The Skinny put people in my life who changed me in such a way that I’m scared to think of what my life would be like if I had never met them. Dave Smith became my first best friend in comedy. Brice Johnson made me wish I could be more naturally funny, and has the best musical comedy I’ve ever seen live. James Massey has probably made me laugh harder than anyone I didn’t attend high school with. Nick Saverino helped me never lose focus of standup (which is primarily what I do now, now that I live in Chicago). Lynn Hughes became my roommate and one of my most trusted friends. George Hoffman is a wellspring of encouragement, and I think he can sense when one needs it the most. Sarah Jenkins invented a show with me, and is one of the sweetest, most considerate people I’ve ever known. Jeff Houghton became a mentor and moral/comedy compass for me, let me write for his talk show (which existed because of The Skinny), and helped inspire me to move away from my hometown to pursue my dreams because he did the same thing. Scott Kirchner made me go to Australia so that we could convince ourselves to move to Chicago. Jeff Jenkins always gave me chance after chance after chance.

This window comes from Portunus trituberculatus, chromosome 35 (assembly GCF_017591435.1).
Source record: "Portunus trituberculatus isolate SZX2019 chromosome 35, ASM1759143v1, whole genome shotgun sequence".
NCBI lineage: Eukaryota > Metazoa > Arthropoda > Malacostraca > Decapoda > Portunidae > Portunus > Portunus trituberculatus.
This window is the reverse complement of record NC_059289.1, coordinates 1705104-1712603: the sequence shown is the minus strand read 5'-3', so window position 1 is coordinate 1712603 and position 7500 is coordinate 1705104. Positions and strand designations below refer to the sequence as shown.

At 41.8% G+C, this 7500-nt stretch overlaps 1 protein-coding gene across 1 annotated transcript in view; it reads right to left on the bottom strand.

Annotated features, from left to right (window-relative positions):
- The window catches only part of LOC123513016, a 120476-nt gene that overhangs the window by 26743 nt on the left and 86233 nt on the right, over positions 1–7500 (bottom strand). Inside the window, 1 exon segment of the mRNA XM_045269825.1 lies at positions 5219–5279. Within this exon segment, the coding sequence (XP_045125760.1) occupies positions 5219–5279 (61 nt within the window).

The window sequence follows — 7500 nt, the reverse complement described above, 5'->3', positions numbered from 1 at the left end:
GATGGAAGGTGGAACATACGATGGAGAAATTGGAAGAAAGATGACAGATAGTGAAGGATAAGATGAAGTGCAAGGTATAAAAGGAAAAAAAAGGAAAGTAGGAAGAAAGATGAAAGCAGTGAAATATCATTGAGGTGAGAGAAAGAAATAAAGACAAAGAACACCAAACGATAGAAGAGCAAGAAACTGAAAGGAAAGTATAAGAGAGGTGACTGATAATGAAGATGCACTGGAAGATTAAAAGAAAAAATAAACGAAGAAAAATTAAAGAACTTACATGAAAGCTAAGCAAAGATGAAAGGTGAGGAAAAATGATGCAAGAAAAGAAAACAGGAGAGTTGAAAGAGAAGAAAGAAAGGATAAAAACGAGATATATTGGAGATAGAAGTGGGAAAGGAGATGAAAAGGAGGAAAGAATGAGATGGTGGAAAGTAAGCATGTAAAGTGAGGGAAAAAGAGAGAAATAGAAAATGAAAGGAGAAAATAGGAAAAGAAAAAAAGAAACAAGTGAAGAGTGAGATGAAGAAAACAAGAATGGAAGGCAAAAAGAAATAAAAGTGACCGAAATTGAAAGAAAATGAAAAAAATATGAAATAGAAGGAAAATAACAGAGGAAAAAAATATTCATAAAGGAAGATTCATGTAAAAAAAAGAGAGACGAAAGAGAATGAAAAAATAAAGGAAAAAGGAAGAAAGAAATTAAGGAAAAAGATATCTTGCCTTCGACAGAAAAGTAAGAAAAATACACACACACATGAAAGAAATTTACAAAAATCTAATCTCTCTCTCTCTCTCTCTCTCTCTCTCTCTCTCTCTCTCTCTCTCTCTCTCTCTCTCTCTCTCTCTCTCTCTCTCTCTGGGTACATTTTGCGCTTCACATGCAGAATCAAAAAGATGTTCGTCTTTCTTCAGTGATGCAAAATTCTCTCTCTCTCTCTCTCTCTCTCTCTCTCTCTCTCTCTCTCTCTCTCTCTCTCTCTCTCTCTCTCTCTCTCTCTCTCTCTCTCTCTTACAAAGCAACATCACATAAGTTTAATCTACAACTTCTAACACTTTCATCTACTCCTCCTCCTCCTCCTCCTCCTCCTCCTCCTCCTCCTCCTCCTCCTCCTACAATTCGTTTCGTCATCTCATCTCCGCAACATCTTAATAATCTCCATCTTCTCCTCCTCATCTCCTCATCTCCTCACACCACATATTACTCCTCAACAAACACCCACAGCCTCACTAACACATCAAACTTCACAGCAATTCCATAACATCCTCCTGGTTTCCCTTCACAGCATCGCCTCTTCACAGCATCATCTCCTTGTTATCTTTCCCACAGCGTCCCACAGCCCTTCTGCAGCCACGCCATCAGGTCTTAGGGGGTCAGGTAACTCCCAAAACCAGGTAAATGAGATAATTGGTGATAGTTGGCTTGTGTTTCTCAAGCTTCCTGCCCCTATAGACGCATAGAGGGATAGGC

The list goes on—there are dozens more people I could name and tell stories about, but we’re already close to 2,000 words in this essay, so I need to cut myself off here soon. And if you’re reading this, there’s a good chance you don’t know most or all of those people, and that’s a shame. But I hope you have people like them in your own life.